See, here is his head; Sandys thinks, fairly entitled to be regarded
What man could have done more
Than his head off to strike, as Carols. The one we are about to quote is
Meleager like, unquestionably a Carol :
And bringe it as I doe, before ?
He, living, spoyled
Where good men toyled,
Which made kind Ceres sorrye ; Of three joyous shepherds I saw a sight,
But now dead and drawne, And all about their fold a star shone bright
Is very good for brawne,
And we have brought it for ye.
Then set downe the swineyard,
The foe to the vineyard, Lul-lee, lul-lay, thou little tiny child
Let Bacchus crowne his fall; Bye-bye, lul-lee, lul-lay.
Lett this boare's head and mustard
Stand for pig, goose, and custard,
And so you are welcome all !
The other Carols with which we intended
to terminate our account of these songs of the the night with the sound of music beneath his olden time, we find, on further consideration, window, which then floated off to a distance. to be too long for extract. As, however, they Then there was singing, which sounded in the are of the legendary character, we must con- porch. “In the morning,” he says, “as I tent ourselves with telling the story of one of lay musing on my pillow, I heard the sound the best.
of little feet pattering outside of the door, and The first is called “The Carnal and the a whispering consultation. Presently a choir Crane." The Star in the East was so bright of small voices chanted forth an old Christmas that it shone into King Herod’s Chamber and Carol, the burden of which wasalarmed him. He questioned the Wise Men about it, who told him that a babe was born
Rejoice! our Saviour, he was born this night who should have power which no
On Christmas-day in the morning. King could destroy. Herod pointed to a roasted cock which was on a dish before him, and grandeur of the subject-comprising, as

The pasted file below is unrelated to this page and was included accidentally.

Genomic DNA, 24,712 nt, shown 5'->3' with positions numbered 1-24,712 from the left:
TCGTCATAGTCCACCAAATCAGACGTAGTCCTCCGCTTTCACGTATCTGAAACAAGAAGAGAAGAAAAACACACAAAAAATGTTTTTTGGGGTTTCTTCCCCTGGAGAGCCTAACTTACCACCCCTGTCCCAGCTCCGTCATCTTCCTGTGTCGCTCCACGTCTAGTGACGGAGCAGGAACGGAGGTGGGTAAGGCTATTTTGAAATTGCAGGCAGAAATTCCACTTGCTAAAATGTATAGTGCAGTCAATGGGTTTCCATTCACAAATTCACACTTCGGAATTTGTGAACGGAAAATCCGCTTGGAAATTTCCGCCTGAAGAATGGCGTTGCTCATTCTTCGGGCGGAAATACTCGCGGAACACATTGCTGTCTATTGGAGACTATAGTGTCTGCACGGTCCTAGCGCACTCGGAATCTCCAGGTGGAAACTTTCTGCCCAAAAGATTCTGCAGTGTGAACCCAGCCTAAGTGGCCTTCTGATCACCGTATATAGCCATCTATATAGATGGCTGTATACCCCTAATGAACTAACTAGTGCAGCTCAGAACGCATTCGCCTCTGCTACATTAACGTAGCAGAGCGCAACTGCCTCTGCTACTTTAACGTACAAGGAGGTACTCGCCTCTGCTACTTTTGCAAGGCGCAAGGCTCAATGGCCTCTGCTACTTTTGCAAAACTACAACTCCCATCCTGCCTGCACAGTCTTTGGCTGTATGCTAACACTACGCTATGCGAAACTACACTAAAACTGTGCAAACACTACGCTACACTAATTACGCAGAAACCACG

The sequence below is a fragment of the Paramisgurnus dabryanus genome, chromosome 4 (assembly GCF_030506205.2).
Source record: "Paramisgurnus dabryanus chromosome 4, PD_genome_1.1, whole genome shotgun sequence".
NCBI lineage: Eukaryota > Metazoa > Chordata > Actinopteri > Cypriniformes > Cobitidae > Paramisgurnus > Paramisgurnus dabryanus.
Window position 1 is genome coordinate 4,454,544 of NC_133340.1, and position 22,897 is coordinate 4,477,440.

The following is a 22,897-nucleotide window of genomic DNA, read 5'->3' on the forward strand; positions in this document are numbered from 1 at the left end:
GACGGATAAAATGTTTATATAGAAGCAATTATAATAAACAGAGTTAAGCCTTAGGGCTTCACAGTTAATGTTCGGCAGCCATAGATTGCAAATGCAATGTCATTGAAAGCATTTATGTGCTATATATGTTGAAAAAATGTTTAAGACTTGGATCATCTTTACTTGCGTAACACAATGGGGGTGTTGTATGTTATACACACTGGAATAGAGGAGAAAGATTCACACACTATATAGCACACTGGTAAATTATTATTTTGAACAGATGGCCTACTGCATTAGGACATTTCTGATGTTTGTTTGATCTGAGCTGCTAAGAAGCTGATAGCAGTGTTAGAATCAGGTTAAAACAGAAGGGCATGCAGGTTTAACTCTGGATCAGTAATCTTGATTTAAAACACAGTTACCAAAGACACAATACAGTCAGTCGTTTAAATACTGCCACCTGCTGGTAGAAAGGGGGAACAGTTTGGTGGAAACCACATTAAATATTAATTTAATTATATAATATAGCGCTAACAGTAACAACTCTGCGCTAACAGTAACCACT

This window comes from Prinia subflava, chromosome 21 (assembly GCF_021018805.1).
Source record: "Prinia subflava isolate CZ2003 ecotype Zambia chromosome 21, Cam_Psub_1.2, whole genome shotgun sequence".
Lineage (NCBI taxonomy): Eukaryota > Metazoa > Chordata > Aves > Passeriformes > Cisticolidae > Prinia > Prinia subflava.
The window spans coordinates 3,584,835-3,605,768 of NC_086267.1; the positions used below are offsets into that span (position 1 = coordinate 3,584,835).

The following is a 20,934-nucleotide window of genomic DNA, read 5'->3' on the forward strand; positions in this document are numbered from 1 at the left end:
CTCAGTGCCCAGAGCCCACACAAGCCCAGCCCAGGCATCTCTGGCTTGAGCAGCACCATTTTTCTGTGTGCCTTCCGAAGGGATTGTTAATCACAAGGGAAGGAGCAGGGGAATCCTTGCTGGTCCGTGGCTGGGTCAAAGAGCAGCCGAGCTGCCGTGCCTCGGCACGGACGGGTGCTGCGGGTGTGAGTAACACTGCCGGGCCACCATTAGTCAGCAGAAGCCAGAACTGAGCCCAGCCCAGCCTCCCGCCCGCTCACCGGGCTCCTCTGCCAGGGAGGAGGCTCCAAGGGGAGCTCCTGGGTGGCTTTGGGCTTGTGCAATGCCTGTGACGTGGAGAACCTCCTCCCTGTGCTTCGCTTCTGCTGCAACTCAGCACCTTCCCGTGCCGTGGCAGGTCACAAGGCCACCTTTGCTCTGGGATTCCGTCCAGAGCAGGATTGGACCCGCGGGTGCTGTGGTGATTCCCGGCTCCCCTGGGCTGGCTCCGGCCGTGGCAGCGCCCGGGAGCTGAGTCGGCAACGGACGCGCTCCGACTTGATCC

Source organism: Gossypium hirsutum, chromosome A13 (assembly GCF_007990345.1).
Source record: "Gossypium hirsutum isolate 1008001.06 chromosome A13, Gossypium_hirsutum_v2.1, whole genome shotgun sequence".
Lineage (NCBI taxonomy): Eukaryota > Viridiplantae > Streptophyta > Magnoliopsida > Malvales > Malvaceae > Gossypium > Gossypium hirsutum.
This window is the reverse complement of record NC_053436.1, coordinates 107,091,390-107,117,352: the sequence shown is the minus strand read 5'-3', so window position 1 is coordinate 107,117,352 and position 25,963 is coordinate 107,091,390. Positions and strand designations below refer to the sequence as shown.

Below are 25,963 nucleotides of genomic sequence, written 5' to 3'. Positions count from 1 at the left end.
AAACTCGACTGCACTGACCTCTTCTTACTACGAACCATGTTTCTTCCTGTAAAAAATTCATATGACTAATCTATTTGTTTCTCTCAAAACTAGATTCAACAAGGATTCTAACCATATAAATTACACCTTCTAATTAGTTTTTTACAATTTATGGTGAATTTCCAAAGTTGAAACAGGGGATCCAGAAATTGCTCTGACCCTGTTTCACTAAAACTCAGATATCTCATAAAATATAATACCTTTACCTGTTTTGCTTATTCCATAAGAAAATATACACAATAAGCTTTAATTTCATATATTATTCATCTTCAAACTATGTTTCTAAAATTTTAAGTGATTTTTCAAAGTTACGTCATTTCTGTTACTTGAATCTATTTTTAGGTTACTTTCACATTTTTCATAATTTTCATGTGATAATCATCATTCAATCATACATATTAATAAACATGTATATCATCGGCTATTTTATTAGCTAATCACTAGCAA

It is extraordinary, considering the beauty and said, “ That bird shall as soon be able to it does, in its essence, the whole history of hucrow three times as this thing be true which ye tell.” Whereupon feathers instantly grew manity, its errors, its sufferings, its hopes, and ye tell.” Whereupon feathers instantly grew final victory—how very few poets have written over the roasted cock, and he rose high on his Carols. We only know of one great poet legs and crowed three times, standing up in
who has done so—nced we say that this one the dish!
was Milton ? We pass on to the popular broad-sheet
(Göethe and Coleridge have Carols, of a rather more modern date. Though
each written a Carol, but of no very remarkthe majority be very wretched stuff, there will able kind.) It must not, however, be forgotsometimes be found verses that appeal directly beautiful Carols, not displaying any strength
ten, that Herrick has written several very to the feelings by their homely strength, and of vision or divine ardor, but characterized coming from the heart of the writers.
by a sweet poetical playfulness. Here is a Oh, pray teach your children, man,
verse from his
ODE ON THE BIRTH OF OUR SAVIOUR.
Instead of neat enclosures
Of interwoven osiers;
Instead of fragrant posies
Of datfodills and roses,
Thy cradle, kingly stranger,
As Gospell tells,
Was nothing else
But here a homely manger.
Another, by Herrick, is entitled
THE STAR-SONG. wassail bowl was commonly carried on Christmas ere, to the houses of the nobles and gen The flourish of music; then followed the song. try, with songs, in return for which a small
1st. Voice. Tell us, thou cleere and heavenly tongue, present was expected. As midnight ap. Where is the babe but lately sprung? proached, the Carol-singers and bell-ringers Lies he the lillie-banks among? prepared to usher in the morning of the Na